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How Myofascial Pain Affects Mental Health

Everyone has aches and pains sometimes. For most, it resolves after a few days or weeks with some at-home care.

Those living with chronic pain, like myofascial pain syndrome (MPS), may not find an easy remedy. MPS describes a disorder in which pressing certain trigger points causes pain in other unrelated body parts. No one wants to live in pain and after many months of dealing with it, your mental health may start to plummet.

The Painless Center, located in Carlstadt and Tenafly, New Jersey, is here to discuss some of the ways myofascial pain affects your mental health and what you can do to help it.

You can’t sleep

Sleep is an essential part of your overall health and wellbeing. Not to mention, sleep is incredibly important in giving you the brain power needed to be productive. You’ve probably noticed how a good night’s rest can help pave the way for a good day.

However, when you’re in constant pain, it may be difficult to find a comfortable position to get the shut eye you need. MPS can also affect you while you’re asleep, causing you to wake up if a certain trigger point is hit. If you’ve experienced this all too often, you’ve noticed how it’s negatively affected your mood.

Linked to depression

Chronic pain is linked to depression — 85% of patients living with chronic pain are severely depressed. This may seem like an endless loop, causing your physical and mental health to worsen.

Chronic pain may lead you to have higher stress levels and the ongoing feeling of being tense. You may have also changes like:

If you’re dealing with chronic pain and depression, it is important to get help as soon as possible.

Lowers your self-esteem

It’s hard to feel good about yourself when you aren’t feeling well physically. MPS might make you feel angry toward your body because it isn’t functioning in the way you wished it would. You might feel guilty because the tasks you once easily completed are now painful.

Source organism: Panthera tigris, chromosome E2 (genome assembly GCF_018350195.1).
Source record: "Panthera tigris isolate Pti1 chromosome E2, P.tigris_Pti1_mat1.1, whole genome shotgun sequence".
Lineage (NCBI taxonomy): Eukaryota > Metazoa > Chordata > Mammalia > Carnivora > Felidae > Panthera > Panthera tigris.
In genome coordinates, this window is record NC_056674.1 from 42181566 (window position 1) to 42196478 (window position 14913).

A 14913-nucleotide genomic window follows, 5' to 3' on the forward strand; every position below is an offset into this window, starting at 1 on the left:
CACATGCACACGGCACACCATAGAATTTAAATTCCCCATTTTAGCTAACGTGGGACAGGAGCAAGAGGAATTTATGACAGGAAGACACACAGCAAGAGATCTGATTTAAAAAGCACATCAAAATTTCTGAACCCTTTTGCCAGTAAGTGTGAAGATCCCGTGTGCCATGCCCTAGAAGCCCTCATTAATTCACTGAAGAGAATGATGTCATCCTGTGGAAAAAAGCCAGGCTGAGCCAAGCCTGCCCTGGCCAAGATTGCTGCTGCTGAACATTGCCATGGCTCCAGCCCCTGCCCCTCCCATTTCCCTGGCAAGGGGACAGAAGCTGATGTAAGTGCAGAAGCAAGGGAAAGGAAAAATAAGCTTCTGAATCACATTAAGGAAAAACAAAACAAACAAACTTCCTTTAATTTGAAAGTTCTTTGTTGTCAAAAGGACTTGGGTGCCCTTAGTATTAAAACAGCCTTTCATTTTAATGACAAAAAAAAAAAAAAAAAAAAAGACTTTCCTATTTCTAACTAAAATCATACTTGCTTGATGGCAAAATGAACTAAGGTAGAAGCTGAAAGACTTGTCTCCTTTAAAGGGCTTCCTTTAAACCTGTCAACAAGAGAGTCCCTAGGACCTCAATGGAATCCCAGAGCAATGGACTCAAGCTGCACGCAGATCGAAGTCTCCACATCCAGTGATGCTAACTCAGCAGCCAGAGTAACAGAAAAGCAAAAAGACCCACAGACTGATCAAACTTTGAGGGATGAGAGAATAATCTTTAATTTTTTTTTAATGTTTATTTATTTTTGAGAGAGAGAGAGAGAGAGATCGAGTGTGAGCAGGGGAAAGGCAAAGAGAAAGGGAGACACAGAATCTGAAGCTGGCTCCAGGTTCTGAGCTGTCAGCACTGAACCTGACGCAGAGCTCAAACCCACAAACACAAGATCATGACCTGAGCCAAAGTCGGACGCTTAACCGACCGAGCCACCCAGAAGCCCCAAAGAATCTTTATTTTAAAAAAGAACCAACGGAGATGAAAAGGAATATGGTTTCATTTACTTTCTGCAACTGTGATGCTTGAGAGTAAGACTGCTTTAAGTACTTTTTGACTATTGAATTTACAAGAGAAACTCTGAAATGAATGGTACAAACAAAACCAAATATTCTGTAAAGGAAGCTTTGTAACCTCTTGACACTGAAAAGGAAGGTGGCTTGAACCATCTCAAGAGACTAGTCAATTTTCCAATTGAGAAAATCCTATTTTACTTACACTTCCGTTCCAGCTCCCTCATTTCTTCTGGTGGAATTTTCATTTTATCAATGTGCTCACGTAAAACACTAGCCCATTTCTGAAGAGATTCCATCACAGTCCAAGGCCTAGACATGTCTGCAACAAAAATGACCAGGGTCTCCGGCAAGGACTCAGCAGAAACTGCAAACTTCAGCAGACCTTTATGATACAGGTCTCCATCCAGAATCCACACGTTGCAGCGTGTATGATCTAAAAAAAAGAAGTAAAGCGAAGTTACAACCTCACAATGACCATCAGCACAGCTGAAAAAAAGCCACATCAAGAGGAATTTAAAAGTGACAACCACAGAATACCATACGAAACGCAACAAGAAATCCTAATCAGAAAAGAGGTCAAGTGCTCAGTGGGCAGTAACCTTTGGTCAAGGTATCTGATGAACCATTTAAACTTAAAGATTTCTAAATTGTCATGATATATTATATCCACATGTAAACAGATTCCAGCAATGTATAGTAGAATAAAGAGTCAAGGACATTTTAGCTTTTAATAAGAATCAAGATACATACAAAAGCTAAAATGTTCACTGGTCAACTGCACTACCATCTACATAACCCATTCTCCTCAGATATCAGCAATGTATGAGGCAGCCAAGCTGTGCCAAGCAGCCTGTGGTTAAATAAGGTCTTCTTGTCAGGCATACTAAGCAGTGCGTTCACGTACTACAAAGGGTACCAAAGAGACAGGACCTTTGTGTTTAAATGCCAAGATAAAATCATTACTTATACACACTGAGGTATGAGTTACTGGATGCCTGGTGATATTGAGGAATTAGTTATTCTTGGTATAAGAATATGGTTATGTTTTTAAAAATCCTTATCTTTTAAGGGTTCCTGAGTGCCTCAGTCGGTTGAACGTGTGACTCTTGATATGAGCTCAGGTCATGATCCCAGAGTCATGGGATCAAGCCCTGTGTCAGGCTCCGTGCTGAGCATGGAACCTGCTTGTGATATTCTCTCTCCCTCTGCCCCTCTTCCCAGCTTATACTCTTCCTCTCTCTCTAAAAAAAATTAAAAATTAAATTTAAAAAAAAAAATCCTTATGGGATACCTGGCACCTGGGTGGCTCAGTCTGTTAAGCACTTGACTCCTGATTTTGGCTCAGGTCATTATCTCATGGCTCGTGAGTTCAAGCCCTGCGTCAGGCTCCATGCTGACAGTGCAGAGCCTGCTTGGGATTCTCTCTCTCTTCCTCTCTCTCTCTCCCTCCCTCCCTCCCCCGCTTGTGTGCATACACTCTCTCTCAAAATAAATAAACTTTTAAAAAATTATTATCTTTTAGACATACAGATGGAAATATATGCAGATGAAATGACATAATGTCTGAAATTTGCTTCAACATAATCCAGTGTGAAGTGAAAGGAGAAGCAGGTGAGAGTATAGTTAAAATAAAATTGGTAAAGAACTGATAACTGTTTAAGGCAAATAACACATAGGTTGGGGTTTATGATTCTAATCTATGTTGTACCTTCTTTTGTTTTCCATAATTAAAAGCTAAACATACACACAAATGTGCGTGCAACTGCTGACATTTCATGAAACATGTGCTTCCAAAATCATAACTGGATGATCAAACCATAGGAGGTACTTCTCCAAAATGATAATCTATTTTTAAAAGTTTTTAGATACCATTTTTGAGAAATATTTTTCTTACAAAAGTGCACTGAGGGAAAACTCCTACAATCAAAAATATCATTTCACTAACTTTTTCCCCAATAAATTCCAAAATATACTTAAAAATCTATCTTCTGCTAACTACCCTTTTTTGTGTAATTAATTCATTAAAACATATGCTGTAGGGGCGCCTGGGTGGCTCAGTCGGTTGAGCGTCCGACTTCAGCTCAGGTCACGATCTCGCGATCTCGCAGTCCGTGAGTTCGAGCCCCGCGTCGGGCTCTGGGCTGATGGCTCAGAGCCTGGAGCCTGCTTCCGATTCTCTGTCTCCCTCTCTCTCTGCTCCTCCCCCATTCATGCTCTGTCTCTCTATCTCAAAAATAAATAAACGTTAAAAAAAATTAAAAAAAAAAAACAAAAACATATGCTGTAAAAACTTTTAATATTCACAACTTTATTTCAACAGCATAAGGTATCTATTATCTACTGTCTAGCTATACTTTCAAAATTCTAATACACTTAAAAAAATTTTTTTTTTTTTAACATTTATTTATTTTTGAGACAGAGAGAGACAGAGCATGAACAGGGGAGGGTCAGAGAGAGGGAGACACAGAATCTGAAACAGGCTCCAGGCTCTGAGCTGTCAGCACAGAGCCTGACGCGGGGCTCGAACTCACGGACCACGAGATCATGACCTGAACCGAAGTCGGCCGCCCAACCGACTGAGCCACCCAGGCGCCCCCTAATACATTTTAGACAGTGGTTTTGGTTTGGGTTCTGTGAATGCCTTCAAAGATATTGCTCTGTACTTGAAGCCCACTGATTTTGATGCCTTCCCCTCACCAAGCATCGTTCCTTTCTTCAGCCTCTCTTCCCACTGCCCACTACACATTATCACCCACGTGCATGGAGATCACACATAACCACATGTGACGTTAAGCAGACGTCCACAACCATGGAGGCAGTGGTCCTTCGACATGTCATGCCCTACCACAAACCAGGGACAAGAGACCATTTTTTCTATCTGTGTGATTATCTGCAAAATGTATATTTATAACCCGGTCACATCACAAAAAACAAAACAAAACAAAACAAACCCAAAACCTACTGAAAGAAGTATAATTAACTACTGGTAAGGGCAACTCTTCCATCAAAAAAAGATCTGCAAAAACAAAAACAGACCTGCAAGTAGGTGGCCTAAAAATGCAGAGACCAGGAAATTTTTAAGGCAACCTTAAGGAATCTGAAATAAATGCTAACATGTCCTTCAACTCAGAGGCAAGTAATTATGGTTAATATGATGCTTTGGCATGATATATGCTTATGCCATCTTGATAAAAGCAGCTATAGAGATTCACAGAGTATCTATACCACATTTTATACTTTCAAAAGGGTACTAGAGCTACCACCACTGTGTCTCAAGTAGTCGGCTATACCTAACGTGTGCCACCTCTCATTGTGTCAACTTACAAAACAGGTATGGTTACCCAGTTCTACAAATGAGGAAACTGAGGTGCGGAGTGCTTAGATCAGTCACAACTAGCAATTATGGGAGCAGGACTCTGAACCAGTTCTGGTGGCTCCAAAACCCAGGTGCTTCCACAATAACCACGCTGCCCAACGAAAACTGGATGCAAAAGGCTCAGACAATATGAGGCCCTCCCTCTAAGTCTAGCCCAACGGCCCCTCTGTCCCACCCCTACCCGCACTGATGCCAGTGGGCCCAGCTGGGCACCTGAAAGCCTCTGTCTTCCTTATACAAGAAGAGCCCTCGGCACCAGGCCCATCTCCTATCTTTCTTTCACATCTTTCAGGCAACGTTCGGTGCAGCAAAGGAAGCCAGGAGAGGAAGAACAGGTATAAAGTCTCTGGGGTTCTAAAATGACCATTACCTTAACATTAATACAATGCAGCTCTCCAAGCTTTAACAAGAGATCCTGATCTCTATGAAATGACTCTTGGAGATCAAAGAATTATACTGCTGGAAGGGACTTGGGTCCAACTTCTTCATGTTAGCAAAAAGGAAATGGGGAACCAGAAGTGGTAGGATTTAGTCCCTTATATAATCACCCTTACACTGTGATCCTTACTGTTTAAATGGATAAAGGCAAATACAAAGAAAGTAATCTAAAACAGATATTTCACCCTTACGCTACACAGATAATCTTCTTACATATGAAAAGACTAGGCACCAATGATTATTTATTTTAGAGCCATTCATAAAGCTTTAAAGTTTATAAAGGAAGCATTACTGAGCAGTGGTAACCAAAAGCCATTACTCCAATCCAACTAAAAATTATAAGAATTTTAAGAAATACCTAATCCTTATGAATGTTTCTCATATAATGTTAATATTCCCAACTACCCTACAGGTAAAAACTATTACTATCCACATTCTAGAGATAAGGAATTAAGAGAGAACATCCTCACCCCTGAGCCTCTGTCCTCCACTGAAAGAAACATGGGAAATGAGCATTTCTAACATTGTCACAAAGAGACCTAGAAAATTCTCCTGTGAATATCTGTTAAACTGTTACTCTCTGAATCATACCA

Many people with low self-esteem avoid situations that may cause them pain. Though you may think this will help you at the time, it reinforces the thought that a difficult situation is solved by avoidance — but this simply isn’t true.

Low self-esteem can lead to further problems like drinking, drug use, and heightened anxiety.

You isolate yourself

MPS causes many people to isolate themselves from social situations. When you aren’t feeling like yourself, you don’t see the benefit in building social relationships. MPS may make you feel like a burden to your friends and family.

Even though you might not feel like it, pushing yourself to go out and partake in activities can boost your mood and wellbeing. Friends and family are there to offer support, so it is important to maintain your relationships and confide in them about how you’re truly feeling.

The bottom line

Living with MPS can lead to many mental health problems if it isn’t treated. You might feel helpless if you’ve tried different types of MPS treatments that haven’t worked. 

The only way to live a healthy and happy future is by finding the MPS treatment that works for you. Jason Chiu, MD and his team of pain management experts are here for you and can create a custom treatment plan to help you find the comfort you need.

Stop living in pain, and contact us to get your MPS treatment plan today.

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